Tunisia, Egypt, Libya, China but don't forget . . . Croatia
The Arab freedom wave has now hit the shores of Europe and in the most unlikely of places: the Balkans. Croatia, an Adriatic nation that straddles the civilizational fault line between Central Europe and the Balkans, has been seething with public unrest and protests.
For weeks, thousands of demonstrators have been assembling almost daily in the capital, Zagreb, and across other cities in this country of 4.4 million. They are demanding that the government step down and call snap elections. The situation is volatile — and could turn violent.
The protests should come as no surprise. Croatia is on the verge of entering the European Union. Accession talks — a key step to joining the EU — are expected to conclude this summer. The ruling party, the Croatian Democratic Union, known by its acronym HDZ, has staked its reputation on EU membership. Yet, its EU-at-all-costs policy serves to obfuscate the regime’s abuse of power and incompetence.
Croatia’s previous prime minister, Ivo Sanader, is facing charges of embezzlement and corruption. He is accused of stealing millions of dollars. The HDZ ruling cadre has erected a mafia state. The regime’s arm reaches into every sector of Croatian society. It exerts considerable influence upon the media. The courts are routinely manipulated by political officials.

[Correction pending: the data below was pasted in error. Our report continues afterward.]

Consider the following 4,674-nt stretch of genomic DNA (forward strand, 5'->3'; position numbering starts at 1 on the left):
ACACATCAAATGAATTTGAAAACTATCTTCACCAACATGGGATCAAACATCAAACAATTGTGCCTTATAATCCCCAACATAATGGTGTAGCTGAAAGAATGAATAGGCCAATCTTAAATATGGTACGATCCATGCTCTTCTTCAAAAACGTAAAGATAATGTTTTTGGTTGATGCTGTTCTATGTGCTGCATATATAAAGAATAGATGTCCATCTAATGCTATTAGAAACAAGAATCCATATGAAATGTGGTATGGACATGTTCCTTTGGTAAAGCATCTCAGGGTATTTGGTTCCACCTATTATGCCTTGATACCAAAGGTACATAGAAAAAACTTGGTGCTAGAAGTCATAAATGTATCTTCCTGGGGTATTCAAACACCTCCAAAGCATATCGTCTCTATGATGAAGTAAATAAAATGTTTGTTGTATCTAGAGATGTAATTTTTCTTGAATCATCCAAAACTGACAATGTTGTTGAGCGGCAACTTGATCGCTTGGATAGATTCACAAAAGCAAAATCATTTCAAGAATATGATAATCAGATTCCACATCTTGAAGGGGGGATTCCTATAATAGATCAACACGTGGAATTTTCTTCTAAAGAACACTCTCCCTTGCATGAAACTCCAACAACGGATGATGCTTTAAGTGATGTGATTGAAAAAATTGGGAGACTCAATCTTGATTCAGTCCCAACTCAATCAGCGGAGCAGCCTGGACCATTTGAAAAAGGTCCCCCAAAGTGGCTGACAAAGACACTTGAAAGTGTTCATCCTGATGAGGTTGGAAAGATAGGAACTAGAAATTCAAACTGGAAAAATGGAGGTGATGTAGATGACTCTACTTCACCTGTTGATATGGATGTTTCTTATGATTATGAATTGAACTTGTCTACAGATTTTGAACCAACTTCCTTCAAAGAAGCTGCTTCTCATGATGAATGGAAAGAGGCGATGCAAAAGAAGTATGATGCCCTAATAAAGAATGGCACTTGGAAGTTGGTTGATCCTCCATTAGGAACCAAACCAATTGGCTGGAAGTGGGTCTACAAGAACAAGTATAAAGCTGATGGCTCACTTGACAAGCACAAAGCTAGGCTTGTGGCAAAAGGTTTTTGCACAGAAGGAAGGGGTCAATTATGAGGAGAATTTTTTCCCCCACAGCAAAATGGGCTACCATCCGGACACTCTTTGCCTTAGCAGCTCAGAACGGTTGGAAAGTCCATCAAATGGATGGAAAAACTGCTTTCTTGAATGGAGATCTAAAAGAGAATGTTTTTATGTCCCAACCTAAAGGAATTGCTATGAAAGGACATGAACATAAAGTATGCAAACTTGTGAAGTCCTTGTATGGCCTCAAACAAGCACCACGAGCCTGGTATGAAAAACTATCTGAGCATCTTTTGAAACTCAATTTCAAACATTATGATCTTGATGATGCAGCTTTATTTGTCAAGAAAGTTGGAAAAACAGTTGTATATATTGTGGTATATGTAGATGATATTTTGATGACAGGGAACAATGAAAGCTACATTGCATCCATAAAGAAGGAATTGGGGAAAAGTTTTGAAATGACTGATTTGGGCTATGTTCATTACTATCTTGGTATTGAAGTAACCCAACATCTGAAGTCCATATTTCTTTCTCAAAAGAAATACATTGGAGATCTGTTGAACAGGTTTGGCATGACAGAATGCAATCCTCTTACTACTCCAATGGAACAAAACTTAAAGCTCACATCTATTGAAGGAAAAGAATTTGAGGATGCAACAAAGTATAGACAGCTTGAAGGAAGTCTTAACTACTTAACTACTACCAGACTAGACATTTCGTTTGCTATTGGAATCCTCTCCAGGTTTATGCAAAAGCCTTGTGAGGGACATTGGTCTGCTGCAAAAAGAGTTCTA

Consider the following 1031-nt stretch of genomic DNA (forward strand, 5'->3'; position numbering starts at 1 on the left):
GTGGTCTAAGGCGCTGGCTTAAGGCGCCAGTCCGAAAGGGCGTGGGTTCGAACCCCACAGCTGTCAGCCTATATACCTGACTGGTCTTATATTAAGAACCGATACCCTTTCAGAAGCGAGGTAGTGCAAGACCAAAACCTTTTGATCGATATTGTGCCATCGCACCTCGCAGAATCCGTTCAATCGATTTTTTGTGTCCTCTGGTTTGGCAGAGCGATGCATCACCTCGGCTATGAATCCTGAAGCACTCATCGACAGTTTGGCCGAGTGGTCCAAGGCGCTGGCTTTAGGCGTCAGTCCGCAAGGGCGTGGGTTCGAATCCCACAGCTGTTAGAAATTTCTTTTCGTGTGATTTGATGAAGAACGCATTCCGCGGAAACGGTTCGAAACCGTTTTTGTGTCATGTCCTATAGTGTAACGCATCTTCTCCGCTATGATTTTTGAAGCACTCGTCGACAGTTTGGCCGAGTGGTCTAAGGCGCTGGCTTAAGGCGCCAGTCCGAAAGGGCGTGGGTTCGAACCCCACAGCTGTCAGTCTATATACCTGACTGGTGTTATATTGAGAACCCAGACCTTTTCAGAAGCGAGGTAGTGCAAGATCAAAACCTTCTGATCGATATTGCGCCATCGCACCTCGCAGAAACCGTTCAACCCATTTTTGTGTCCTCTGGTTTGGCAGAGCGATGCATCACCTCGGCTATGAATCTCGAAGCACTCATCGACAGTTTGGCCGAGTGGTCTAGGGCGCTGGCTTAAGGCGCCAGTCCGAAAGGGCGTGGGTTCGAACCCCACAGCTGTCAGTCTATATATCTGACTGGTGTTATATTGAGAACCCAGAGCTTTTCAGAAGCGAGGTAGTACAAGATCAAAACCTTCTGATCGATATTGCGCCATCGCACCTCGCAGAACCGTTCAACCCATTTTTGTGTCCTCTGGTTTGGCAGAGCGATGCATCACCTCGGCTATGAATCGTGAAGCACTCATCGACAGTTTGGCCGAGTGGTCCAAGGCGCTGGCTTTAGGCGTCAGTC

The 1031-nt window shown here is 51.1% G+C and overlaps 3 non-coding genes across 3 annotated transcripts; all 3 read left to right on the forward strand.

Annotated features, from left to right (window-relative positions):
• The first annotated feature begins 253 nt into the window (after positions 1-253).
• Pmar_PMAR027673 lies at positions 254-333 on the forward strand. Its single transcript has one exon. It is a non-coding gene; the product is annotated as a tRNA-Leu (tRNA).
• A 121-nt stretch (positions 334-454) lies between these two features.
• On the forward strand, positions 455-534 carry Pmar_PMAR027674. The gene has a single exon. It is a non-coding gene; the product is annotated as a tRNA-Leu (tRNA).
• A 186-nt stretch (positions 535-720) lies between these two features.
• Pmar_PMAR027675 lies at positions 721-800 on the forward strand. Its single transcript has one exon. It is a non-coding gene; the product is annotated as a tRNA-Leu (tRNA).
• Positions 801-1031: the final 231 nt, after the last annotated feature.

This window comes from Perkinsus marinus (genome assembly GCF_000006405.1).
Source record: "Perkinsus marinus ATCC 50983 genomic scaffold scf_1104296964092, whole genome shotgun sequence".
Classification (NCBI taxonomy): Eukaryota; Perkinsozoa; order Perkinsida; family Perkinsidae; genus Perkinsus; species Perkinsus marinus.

The result is that Croatia has become a Balkan-style kleptocracy. Cronyism is a way of life. HDZ leaders have plundered public assets, siphoning off at least $1 billion — a staggering amount for such a small nation. Schools, roads and hospitals are underfunded. Crushing taxes and burdensome regulations cripple economic growth. Unemployment is at 18 percent — and rising. The national debt is staggering. In short, the HDZ has driven the country to the brink of collapse.
Prime Minister Jadranka Kosor says she is different from her predecessor, Mr. Sanader. She vows to clean up the political cesspool and kick-start the sluggish economy. And she claims to have a silver bullet: EU membership.
Mrs. Kosor is wrong. She is a venal, vacuous politician, desperately clinging to power. She must call national elections by the end of this year or early 2012 at the latest. Every poll shows the HDZ will get trounced. She wants to complete the EU accession negotiations and then portray the HDZ as the “party of Europe.”
Yet this strategy represents the final betrayal of Croatia. Mrs. Kosor has been intimately involved with the ruling HDZ clique — its corruption, state-sanctioned theft and vast nomenklatura. She is not a modernizer or moderate reformer; rather, she is a power-hungry apparatchik who seeks to preserve the HDZ’s parasitical regime. Mrs. Kosor and her party have bled Croatia white. They now hope to devour the billions they believe will be coming in future EU subsidies. It is larceny masquerading as foreign policy.